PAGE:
In April, Marlboro students, faculty and staff joined with invited guests to explore concepts of embodied learning, drawing from both Eastern and Western traditions that embrace physicality, perception and context. The Embodied Learning Symposium consisted of four action-packed days of open classes, presentations and workshops on breaking down the Cartesian mind-body dualism often found in the classroom and studio.
“Embodied learning seems like something that ought to be intuitive,” said Asian studies professor Seth Harter, who organized the symposium in collaboration with the Vermont Performance Lab and with support from the Freeman Foundation for Undergraduate Asian Studies Initiative II. “Heads and bodies—when you see them apart it’s already too late. We all have bodies—we can’t think without them—and yet that fact often goes unrecognized, if not actively dismissed, in our liberal arts teaching work.”
Participants heard from leading scholars and practitioners of embodied learning such as acclaimed playwright and director Ain Gordon, who combines theater and performance art to bring forgotten histories to life. Livia Kohn, Daoist scholar and Boston University professor emerita, led participants through an embodied sense of Chinese cosmology, and University of Toronto professor Roxana Ng discussed “decolonized” learning. Participants had opportunities to experience T’aichi Ch’uan, West African dance, yoga, energy dance and Japanese movement traditions firsthand. But perhaps the most rewarding presentations were by Marlboro faculty who have embraced the concept of embodied learning in their own classes.
“In reading poems, we’re thinking about what it is we need to know about the poems, how we need to think about the range of emotions, changes in tone, the dynamics of the poem, in order to read it well,” said literature professor T. Wilson. Students from his Embodied Poetry class recited poems, with feeling, ranging from Robert Frost’s “Birches” to Amiri Baraka’s “Somebody blew up America.”
“I think there’s a kind of internalization that happens when you have to repeat a poem on demand,” said Ellie Roark ’12. “We embodied the mindset of the speaker.”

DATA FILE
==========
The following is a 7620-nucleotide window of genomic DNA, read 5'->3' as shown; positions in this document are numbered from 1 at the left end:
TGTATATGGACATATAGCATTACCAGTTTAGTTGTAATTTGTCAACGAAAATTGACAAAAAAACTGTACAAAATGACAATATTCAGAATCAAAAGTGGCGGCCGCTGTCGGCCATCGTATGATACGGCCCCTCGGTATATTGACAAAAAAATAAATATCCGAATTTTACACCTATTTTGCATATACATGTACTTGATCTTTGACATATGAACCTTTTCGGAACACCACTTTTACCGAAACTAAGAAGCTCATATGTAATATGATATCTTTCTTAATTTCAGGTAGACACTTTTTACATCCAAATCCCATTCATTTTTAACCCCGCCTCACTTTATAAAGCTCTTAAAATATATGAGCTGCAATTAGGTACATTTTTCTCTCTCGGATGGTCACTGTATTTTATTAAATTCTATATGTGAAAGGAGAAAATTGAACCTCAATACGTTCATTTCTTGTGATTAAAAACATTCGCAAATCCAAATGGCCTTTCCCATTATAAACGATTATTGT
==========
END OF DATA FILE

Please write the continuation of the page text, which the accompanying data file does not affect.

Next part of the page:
Students in Tim Segar’s class, The Body, shared some of their novel approaches to the age-old subject of the human form, from Shea Witzenberger’s ’12 bulbously corporeal soft sculptures to Aaron Evan-Browning’s ’12 electronic headband that translates facial expressions to sounds. Members of Cathy Osman’s class, Two Arms, Two Legs and a Head, shared the results of experimentally restraining their painting stroke to remind themselves of the physicality of painting. Students reported that they found the experiment freeing, even comforting, and the resulting figure paintings felt less contrived.
“‘I think therefore I am’ no longer sufficiently explains a lot of things that are going on in terms of social movements inspired by desires,” said politics professor Meg Mott in a presentation from her class, Spinoza & Freedom. She described going beyond students’ thoughts to make their emotional reactions to subjects part of the class discussion. “Maybe Spinoza’s tagline would be ‘I think I am affected, therefore I am empowered.”
Visiting language professor Michael Huffmaster discussed the bodily basis of semantics and thought, and ceramics professor Martina Lantin and visiting photography professor Lakshmi Luthra ’05 discussed art theory and practice. Anthropology professor Carol Hendrickson and Sari Brown ’11 talked about their recent visit to Bolivia, inspired by Sari’s field research there and by a course taught last fall by Carol and religion professor Amer Latif called Thinking Through the Body.
“Starting a few years ago, in the course of conversations with students and colleagues, I started to see a strange phenomenon—people started to talk about these ideas of embodiment,” said Seth, who led a discussion based on his class, Making Way: Daoist Ritual and Practice. “People started to question the epistemological significance of the connections between the mind and the body and the cost of ignoring those connections. They questioned bracketing out feelings or emotions or sensory input or physical limitation from the kind of work we were doing, even in history class or philosophy class. I saw the Embodied Learning Symposium as an opportunity for those conversations to come together.”